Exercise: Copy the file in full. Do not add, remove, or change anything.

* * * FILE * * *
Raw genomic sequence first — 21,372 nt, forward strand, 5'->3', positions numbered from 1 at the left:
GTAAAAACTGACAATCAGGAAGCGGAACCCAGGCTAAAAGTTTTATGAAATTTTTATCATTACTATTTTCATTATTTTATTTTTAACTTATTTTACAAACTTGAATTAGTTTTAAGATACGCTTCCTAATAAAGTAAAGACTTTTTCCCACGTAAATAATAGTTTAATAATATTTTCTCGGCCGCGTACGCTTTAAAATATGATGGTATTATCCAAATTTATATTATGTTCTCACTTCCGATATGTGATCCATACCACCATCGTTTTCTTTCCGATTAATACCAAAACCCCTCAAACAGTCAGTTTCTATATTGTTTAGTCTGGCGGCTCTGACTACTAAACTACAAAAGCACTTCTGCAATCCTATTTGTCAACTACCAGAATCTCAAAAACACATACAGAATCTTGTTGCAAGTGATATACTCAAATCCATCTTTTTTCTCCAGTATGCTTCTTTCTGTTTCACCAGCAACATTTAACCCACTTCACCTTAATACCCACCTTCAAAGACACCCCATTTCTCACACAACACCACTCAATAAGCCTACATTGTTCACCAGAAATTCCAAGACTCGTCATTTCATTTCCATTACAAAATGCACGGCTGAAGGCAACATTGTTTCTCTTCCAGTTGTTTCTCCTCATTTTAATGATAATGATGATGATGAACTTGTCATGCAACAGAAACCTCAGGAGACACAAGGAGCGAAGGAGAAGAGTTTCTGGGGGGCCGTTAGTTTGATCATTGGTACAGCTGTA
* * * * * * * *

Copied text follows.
Raw genomic sequence first — 21,372 nt, forward strand, 5'->3', positions numbered from 1 at the left:
GTAAAAACTGACAATCAGGAAGCGGAACCCAGGCTAAAAGTTTTATGAAATTTTTATCATTACTATTTTCATTATTTTATTTTTAACTTATTTTACAAACTTGAATTAGTTTTAAGATACGCTTCCTAATAAAGTAAAGACTTTTTCCCACGTAAATAATAGTTTAATAATATTTTCTCGGCCGCGTACGCTTTAAAATATGATGGTATTATCCAAATTTATATTATGTTCTCACTTCCGATATGTGATCCATACCACCATCGTTTTCTTTCCGATTAATACCAAAACCCCTCAAACAGTCAGTTTCTATATTGTTTAGTCTGGCGGCTCTGACTACTAAACTACAAAAGCACTTCTGCAATCCTATTTGTCAACTACCAGAATCTCAAAAACACATACAGAATCTTGTTGCAAGTGATATACTCAAATCCATCTTTTTTCTCCAGTATGCTTCTTTCTGTTTCACCAGCAACATTTAACCCACTTCACCTTAATACCCACCTTCAAAGACACCCCATTTCTCACACAACACCACTCAATAAGCCTACATTGTTCACCAGAAATTCCAAGACTCGTCATTTCATTTCCATTACAAAATGCACGGCTGAAGGCAACATTGTTTCTCTTCCAGTTGTTTCTCCTCATTTTAATGATAATGATGATGATGAACTTGTCATGCAACAGAAACCTCAGGAGACACAAGGAGCGAAGGAGAAGAGTTTCTGGGGGGCCGTTAGTTTGATCATTGGTACAGCTGTA